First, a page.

Finding the time deserves a separate article but some ways to make it happen include microworkouts (have that kettlebell near your desk), batching workouts (HIIT first, cardio after), and including your kids in the workout.
The time will vary from dad to dad and week to week and that’s okay. Scale up on the weeks you have more time and scale back on those where you have less.
Your Fitness Routine
To get the highest demand of your body through each of the three energy systems, it’s best to evenly divide your workouts into one hour of cardio, one hour of HIIT, and one hour of strength training.
Break the hour up into two 30-minute bouts. For each half hour, pick an activity (hiking, biking, walking, running, or rucking with your child on your back) and maintain a heart rate that stays in Zone 2, a heart rate zone that is moderate intensity that has been shown to improve aerobic fitness.
To calculate this, use the MAF (Maximum Aerobic Function) equation of 180 minus your age (e.g. 180 minus 30 years old = 150 heart rate). The goal is to stay within 5-10 beats of this number without surpassing it for the full 30-minute period. If you don’t have a heart rate monitor then use the talk test.
Start your exercise and maintain a pace where you can carry on a conversation comfortably without feeling out of breath. If you are able to talk in full sentences without gasping for breath, then you are likely in Zone 2.
HIIT (High-Intensity Interval Training).
Break the hour up into two 30-minute bouts or three 20-minute bouts. HIIT involves short bursts of high-intensity exercise (usually 20-60 seconds) alternated with periods of lower-intensity recovery or rest.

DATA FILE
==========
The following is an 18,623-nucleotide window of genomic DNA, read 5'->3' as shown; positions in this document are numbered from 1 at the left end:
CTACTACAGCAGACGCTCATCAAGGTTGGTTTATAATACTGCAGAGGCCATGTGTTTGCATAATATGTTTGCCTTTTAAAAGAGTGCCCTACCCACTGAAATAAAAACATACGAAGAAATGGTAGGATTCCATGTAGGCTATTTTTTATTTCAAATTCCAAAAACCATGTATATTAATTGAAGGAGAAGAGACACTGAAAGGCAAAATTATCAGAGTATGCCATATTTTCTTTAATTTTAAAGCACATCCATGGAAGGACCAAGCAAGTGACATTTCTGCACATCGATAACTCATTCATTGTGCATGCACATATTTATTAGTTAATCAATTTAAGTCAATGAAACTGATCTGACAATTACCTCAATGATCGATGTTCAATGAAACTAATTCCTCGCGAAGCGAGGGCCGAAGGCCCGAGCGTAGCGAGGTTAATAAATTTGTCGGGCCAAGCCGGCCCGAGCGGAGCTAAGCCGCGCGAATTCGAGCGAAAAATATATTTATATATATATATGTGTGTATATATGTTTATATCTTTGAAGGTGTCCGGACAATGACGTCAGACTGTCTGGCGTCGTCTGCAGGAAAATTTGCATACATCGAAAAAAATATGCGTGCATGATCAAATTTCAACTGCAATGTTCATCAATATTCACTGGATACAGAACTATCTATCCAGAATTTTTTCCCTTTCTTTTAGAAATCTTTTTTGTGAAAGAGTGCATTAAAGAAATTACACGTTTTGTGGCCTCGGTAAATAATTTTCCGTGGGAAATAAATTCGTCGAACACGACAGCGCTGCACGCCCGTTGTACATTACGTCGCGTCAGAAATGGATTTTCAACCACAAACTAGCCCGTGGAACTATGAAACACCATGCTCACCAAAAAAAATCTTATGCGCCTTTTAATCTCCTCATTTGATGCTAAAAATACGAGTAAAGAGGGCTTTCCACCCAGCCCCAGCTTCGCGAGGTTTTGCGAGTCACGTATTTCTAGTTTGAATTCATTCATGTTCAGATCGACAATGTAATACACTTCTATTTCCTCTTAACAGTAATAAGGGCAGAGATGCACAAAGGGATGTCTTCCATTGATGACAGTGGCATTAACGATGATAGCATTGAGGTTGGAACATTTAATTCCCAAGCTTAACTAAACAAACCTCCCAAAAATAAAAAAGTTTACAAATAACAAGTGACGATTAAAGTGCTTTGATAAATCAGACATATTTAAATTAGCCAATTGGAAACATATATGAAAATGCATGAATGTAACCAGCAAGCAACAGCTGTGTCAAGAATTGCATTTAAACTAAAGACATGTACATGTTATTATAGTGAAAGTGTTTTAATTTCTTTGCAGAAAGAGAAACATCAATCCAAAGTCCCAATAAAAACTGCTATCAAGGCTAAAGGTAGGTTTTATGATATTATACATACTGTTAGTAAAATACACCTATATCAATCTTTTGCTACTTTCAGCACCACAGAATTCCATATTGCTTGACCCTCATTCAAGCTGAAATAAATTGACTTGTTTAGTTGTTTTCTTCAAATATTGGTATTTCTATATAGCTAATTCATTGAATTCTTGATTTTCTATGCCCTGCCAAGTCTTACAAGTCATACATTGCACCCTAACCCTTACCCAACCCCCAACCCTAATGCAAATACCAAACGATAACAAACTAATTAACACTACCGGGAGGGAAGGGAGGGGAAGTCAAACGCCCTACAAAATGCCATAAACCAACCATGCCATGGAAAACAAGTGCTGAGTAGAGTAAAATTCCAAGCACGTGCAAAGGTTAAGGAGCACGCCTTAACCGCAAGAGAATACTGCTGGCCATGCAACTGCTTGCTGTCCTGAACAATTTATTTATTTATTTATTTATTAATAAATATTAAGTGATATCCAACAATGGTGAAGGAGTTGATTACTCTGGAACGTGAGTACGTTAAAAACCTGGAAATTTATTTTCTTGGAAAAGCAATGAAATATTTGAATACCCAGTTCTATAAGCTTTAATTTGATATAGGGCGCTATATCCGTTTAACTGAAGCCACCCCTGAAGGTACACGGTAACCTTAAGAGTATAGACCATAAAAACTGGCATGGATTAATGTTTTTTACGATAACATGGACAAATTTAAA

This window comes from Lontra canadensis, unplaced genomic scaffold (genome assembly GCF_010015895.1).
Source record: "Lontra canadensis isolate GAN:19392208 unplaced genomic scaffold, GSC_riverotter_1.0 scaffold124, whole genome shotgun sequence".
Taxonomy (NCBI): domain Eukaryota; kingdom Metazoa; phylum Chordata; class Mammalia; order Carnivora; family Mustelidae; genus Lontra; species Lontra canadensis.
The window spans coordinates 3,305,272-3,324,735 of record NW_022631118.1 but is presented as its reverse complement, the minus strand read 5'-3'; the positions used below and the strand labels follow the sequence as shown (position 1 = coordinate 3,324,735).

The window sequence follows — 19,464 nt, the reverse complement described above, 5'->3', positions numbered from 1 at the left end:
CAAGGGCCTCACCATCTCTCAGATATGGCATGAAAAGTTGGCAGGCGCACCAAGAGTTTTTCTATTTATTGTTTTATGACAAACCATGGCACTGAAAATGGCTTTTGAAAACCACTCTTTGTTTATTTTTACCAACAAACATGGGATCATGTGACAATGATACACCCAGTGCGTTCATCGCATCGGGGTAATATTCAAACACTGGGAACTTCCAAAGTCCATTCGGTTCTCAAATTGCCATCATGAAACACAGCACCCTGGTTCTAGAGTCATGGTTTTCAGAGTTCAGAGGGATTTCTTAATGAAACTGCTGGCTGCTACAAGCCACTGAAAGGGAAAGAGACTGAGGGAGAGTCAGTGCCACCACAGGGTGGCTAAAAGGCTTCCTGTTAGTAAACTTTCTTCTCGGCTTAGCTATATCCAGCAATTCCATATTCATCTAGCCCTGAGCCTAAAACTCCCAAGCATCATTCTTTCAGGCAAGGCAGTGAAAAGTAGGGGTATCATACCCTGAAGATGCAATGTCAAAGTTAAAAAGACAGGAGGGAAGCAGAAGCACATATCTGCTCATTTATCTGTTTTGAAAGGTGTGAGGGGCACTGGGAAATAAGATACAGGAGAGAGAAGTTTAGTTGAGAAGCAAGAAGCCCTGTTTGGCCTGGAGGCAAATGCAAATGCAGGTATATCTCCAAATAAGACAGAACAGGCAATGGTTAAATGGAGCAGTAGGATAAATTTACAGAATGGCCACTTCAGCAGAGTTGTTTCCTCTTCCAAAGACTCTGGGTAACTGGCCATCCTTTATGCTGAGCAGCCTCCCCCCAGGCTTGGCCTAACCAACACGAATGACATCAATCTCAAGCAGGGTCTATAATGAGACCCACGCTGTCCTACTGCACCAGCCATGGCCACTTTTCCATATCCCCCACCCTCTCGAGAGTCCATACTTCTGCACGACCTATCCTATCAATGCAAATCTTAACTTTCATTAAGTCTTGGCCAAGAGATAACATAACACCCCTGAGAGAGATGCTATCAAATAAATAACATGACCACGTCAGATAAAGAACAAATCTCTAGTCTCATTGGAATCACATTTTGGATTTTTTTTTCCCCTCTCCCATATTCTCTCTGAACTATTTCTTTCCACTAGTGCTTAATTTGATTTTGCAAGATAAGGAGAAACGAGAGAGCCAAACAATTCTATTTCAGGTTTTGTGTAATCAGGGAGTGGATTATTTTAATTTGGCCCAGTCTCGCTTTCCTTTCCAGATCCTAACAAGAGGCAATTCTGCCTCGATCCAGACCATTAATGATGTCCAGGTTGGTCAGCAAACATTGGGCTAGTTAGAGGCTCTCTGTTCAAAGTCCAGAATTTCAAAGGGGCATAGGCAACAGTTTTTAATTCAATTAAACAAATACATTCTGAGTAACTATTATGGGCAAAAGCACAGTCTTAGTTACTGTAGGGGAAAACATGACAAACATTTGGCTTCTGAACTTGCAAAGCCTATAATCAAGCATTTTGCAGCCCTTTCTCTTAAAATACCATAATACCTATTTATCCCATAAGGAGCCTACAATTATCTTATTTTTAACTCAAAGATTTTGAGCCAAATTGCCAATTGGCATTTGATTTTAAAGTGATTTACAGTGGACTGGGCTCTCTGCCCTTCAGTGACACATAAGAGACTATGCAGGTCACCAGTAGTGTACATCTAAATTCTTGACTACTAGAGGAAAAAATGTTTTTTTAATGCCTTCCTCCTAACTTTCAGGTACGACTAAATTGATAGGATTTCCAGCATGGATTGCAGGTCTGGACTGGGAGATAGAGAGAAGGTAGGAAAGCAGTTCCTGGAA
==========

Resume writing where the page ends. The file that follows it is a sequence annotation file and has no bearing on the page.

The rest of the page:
The key to HIIT is to push yourself to your maximum effort during the high-intensity intervals, which should be challenging enough to get your heart rate up and cause you to break a sweat.
The rest periods allow your body to recover before starting the next high-intensity interval. There are a million ways to skin a cat with this one.
Download an app or search some YouTube videos based on any equipment you might have (kettlebells, jump rope, pull up bar, etc) although no equipment is necessary. Then, hit the start button and get ready to sweat.
Break the hour up into two 30-minute bouts or three 20-minute bouts. Resistance training, weight lifting, or simply “lifting” involves using weights, bands, or cables to move through ranges of motion.
The minimum effective dose for lifting is two bouts of 20 minutes a week using a full-body workout (as opposed to a split-body workout).
After a proper warm-up, choose one exercise for each of the 3 general muscle groups: push, pull, and legs (see below). Complete 2 sets of 6 reps of each of these exercises with a 1-minute rest between sets.
To determine the most effective weight, use 70-85% of your one rep maximum, or the most amount you can lift if you were to only do 1 repetition. Rest at least one day between workouts.
- Push exercise examples: chest press, overhead press, incline chest press.
- Pull exercise examples: pullup, bent over row, high pull.
- Leg exercise examples: deadlift, squat, lunge.
Staying fit will never be easy, especially as a dad. Fortunately, hours in the gym running or lifting aren’t necessary. To become fit, spend equal parts of your available exercise time on cardio, HIIT, and lifting.
Doing this ensures that you’re reducing your risk of chronic diseases, improving your energy, getting stronger, and ensuring that your kids carry over these healthy habits.
Brian Comly, M.S., OTR/L is the founder of MindBodyDad. He’s a husband, father, and occupational therapist (OT). He launched MindBodyDad.com as a way to provide practical ways to live better through a combination of his experiences and science.